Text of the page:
The simplest answer might be that it’s a straightforward function of how many times you expect to watch a movie. If the price of purchase is lower than the number of expected viewings multiplied by the rental cost, it will be cheaper to buy. 

Except I don’t think that adequately captures why people buy movies. I have a reasonably large DVD and BluRay collection—somewhere in the ballpark of 100 movies and TV seasons. There’s a handful I never seem to get sick of—The Big Lebowski, The Dark Knight, Brazil, episodes of Firefly—and maybe 20 all told that I’ve watched (or am likely to watch) five or more times, which I’d guess is the average rent/purchase break-even point. If that were the only consideration, the other 80 might seem like irrational purchases. Quality is another factor—a BluRay still looks and sounds noticeably better than a streamed movie on a big screen with good speakers. But that’s not all there is to it either.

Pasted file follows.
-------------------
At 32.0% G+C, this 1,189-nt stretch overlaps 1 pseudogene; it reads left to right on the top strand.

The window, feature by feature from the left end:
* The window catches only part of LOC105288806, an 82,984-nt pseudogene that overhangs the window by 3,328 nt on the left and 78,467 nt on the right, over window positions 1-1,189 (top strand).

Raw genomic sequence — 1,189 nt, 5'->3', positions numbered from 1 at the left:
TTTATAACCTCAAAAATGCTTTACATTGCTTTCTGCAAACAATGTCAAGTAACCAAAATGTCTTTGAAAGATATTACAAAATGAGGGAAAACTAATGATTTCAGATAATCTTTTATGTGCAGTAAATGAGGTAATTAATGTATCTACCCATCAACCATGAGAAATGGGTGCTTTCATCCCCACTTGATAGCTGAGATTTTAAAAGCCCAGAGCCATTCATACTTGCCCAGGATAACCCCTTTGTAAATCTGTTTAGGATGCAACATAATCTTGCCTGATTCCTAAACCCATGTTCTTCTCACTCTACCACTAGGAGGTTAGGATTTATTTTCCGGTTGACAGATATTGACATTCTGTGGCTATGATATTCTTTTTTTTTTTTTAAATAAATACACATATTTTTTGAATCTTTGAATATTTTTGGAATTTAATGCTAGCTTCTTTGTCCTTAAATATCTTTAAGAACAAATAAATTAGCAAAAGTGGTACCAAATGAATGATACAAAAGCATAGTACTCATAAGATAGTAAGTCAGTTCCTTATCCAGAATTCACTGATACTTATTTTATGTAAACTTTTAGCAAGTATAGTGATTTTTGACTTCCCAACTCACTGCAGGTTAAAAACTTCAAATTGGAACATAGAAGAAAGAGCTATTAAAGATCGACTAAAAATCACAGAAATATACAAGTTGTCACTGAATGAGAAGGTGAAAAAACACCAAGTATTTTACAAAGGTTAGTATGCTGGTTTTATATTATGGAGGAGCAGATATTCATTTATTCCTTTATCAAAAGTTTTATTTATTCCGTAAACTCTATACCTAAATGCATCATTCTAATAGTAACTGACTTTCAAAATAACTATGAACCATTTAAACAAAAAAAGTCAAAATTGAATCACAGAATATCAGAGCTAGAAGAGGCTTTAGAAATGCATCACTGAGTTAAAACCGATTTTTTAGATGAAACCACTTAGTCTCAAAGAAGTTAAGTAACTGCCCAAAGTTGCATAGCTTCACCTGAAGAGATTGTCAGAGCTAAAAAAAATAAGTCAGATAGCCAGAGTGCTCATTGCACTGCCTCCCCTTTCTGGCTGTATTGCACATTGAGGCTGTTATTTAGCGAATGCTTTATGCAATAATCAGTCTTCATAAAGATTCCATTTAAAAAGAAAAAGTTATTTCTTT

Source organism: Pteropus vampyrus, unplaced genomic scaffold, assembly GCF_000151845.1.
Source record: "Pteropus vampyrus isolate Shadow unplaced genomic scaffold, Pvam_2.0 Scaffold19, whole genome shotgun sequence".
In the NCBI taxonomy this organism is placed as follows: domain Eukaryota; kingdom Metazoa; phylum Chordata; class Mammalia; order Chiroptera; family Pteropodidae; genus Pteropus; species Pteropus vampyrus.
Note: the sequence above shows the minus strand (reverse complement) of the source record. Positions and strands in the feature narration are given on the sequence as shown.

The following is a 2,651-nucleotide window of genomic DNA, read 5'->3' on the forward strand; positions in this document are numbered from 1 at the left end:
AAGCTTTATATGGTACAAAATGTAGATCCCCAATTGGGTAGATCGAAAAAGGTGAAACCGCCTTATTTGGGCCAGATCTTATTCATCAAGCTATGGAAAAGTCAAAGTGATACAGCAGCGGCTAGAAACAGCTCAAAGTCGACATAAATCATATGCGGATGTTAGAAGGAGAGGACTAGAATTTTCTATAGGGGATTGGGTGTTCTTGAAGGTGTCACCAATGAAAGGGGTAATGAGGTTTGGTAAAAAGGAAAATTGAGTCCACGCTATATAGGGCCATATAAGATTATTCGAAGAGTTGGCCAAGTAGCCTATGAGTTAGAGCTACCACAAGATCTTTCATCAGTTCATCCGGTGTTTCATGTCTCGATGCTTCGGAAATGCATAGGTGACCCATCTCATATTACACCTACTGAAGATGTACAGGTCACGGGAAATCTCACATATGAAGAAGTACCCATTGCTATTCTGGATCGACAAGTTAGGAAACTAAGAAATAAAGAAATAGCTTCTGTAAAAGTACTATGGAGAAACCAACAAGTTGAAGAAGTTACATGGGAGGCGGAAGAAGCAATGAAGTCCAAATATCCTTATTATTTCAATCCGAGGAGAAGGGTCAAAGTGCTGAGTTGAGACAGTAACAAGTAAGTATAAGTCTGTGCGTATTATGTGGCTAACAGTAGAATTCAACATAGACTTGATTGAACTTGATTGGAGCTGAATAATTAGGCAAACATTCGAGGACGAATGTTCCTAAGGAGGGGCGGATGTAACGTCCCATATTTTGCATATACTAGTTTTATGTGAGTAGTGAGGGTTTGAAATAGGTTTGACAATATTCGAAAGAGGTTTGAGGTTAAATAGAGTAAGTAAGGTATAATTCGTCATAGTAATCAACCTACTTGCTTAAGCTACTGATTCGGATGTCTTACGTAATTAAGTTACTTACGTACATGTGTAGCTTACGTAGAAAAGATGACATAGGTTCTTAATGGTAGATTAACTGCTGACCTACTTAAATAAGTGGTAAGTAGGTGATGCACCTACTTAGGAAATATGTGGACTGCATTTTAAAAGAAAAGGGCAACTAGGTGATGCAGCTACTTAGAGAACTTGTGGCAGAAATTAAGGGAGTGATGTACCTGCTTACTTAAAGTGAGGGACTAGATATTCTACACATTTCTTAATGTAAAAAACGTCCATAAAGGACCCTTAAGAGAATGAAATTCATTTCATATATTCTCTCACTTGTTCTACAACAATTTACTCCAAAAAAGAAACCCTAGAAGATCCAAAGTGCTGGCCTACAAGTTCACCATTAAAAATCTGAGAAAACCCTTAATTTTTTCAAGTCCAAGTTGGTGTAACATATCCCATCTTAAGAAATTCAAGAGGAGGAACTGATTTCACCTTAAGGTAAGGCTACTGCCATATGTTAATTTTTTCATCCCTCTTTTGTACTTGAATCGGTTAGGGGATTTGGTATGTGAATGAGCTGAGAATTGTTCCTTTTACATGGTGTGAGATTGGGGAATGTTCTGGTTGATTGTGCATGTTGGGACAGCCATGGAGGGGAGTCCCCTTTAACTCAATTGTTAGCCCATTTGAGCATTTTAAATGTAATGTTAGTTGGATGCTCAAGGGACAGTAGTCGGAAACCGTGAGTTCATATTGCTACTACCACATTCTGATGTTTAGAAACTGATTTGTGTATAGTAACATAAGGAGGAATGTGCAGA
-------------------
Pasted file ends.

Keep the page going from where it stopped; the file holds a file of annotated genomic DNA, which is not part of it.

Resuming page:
Perhaps the biggest advantage of purchase over rental is having ready access to a collection. That is, if I’m lounging around with my girlfriend on a rainy Sunday evening, and decide we want to watch a movie right then, we have a pool of 100 movies to choose from without either of us having to truck out to a store or rental kiosk. Maybe we’ll never get around to watching Apocalypse Now or Repulsion five times, but the point is that we could watch them anytime

Netflix streaming changes the calculus by giving you a huge pool of instantly-available movies without requiring you to own a large collection. For the 20 or 30 favorite movies, I might want to own them anyway, especially if they’re not necessarily going to be perpetually available to stream. But the “long tail” of my collection consists of a lot of movies that I own because I want to have the option of watching something pretty good in that genre anytime, not necessarily that particular movie. With Netflix available, I’m more likely to buy the 30 percent of favorites, and then assume they’ll have something acceptable streaming when we want to watch something new. There’s no need for a big collection of physical discs.